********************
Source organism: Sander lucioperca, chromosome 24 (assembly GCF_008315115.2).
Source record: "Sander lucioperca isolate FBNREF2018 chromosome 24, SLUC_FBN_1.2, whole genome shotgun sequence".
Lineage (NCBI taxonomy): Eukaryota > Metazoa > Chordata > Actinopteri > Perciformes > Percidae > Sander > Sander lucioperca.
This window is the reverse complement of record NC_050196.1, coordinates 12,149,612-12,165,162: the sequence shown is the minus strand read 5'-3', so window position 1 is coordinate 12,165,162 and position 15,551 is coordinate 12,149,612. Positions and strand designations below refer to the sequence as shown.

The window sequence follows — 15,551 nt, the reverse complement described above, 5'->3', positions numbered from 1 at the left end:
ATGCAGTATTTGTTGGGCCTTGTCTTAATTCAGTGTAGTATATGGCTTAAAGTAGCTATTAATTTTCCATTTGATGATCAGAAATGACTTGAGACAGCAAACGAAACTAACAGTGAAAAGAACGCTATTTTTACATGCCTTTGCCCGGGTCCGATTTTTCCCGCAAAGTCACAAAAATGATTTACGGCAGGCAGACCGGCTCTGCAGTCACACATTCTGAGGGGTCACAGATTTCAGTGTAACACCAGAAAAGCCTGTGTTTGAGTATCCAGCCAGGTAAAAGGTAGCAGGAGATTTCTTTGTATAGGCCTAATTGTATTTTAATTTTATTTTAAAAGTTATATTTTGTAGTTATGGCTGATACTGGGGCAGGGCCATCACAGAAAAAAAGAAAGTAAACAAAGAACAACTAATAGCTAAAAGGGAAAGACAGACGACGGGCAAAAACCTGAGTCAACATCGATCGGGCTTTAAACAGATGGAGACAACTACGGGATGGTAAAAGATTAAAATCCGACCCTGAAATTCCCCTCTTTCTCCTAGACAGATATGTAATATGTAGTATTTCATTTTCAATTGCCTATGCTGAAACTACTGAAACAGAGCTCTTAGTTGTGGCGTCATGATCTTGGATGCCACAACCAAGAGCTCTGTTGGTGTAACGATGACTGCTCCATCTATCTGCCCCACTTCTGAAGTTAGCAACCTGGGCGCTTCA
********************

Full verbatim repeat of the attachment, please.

Source organism: Sander lucioperca, chromosome 24 (assembly GCF_008315115.2).
Source record: "Sander lucioperca isolate FBNREF2018 chromosome 24, SLUC_FBN_1.2, whole genome shotgun sequence".
Lineage (NCBI taxonomy): Eukaryota > Metazoa > Chordata > Actinopteri > Perciformes > Percidae > Sander > Sander lucioperca.
This window is the reverse complement of record NC_050196.1, coordinates 12,149,612-12,165,162: the sequence shown is the minus strand read 5'-3', so window position 1 is coordinate 12,165,162 and position 15,551 is coordinate 12,149,612. Positions and strand designations below refer to the sequence as shown.

The window sequence follows — 15,551 nt, the reverse complement described above, 5'->3', positions numbered from 1 at the left end:
ATGCAGTATTTGTTGGGCCTTGTCTTAATTCAGTGTAGTATATGGCTTAAAGTAGCTATTAATTTTCCATTTGATGATCAGAAATGACTTGAGACAGCAAACGAAACTAACAGTGAAAAGAACGCTATTTTTACATGCCTTTGCCCGGGTCCGATTTTTCCCGCAAAGTCACAAAAATGATTTACGGCAGGCAGACCGGCTCTGCAGTCACACATTCTGAGGGGTCACAGATTTCAGTGTAACACCAGAAAAGCCTGTGTTTGAGTATCCAGCCAGGTAAAAGGTAGCAGGAGATTTCTTTGTATAGGCCTAATTGTATTTTAATTTTATTTTAAAAGTTATATTTTGTAGTTATGGCTGATACTGGGGCAGGGCCATCACAGAAAAAAAGAAAGTAAACAAAGAACAACTAATAGCTAAAAGGGAAAGACAGACGACGGGCAAAAACCTGAGTCAACATCGATCGGGCTTTAAACAGATGGAGACAACTACGGGATGGTAAAAGATTAAAATCCGACCCTGAAATTCCCCTCTTTCTCCTAGACAGATATGTAATATGTAGTATTTCATTTTCAATTGCCTATGCTGAAACTACTGAAACAGAGCTCTTAGTTGTGGCGTCATGATCTTGGATGCCACAACCAAGAGCTCTGTTGGTGTAACGATGACTGCTCCATCTATCTGCCCCACTTCTGAAGTTAGCAACCTGGGCGCTTCA